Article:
• High smog alert likely as pollution goes off the charts in Beijing, Hebei.
      Only one thing will be clear in Beijing this weekend - and it won't be the skies. More smog is on the way after pollution exceeded the maximum reading on the Air Quality Index in parts of the capital and 10 Hebei cities on Thursday and yesterday.
    • Intensive Dutch animal farms seen vulnerable to disease.
      Agriculture has helped make the Netherlands rich, but experts warn that the density of farms and the increasing number of animals in one of the most intensive agricultural sectors in the world make it vulnerable to disease.
    • The clean-up of Britain's cities has begun - but at what cost?
      Virtually unnoticed, this week witnessed probably the most important move to clean up the air in Britain’s cities since the Clean Air Act vanquished the old “pea-souper” smogs almost 60 years ago.
    • PG&E gas-line probe by state was slow to launch.
      It took a four-year string of six accidents blamed on inaccurate natural-gas system records for California regulators to open an investigation into whether Pacific Gas and Electric Co. knows the condition of the pipelines that run into people’s homes and businesses.
    • California love: Water thieves just can’t get enough.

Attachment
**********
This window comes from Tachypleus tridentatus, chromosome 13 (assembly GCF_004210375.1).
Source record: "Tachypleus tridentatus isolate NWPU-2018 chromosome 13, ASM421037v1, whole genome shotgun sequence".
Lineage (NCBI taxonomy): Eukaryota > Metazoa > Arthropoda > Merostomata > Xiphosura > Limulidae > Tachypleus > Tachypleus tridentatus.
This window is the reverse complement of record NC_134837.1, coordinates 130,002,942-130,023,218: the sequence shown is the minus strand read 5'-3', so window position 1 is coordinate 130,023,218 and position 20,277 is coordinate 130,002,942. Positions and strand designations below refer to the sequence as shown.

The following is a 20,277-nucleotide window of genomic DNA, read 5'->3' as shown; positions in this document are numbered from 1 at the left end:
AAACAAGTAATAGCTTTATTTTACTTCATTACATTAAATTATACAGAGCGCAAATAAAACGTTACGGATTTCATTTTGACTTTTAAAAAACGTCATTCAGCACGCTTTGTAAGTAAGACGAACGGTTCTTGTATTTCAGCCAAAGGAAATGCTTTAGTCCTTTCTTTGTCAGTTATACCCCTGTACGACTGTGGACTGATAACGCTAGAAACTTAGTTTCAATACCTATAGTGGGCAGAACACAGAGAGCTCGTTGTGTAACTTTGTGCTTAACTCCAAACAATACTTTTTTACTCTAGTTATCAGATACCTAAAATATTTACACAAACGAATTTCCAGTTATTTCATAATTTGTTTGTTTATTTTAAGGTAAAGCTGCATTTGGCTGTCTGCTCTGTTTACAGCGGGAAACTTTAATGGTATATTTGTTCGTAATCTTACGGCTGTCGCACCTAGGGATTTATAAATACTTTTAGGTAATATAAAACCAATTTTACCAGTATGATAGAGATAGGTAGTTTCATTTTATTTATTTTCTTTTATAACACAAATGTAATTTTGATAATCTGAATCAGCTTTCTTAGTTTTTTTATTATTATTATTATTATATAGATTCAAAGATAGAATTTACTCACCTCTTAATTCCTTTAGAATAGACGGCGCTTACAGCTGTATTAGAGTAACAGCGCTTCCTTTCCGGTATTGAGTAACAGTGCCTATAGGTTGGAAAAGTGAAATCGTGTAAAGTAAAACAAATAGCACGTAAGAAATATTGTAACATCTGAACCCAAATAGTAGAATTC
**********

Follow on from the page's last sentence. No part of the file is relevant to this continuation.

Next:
Something rare quickly becomes valuable. So it should come as no surprise that the latest target of thieves in a state suffering a historic drought is water.
    • E.P.A. postpones setting standards for biofuel blends.
      The Environmental Protection Agency quietly announced on Friday that, after much delay, it had been unable to decide this year on a rule setting levels for the amount of biofuel it would require to be blended into conventional vehicle fuels.
    • US can slash fossil fuel emissions by 85 percent by 2050, new study shows.
      In America’s low-carbon future, most cars will run on electricity, carbon dioxide will be stored underground, and homes and buildings will be hyper-efficient. This is the vision of a new analysis that maps how the U.S. can drastically curb its greenhouse gas emissions by 2050.
    • Toyota hopes to recreate Prius success with hydrogen-powered Mirai.